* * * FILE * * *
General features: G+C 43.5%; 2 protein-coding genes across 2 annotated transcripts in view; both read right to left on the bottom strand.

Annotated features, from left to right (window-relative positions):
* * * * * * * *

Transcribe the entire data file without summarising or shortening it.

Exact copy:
General features: G+C 43.5%; 2 protein-coding genes across 2 annotated transcripts in view; both read right to left on the bottom strand.

Annotated features, from left to right (window-relative positions):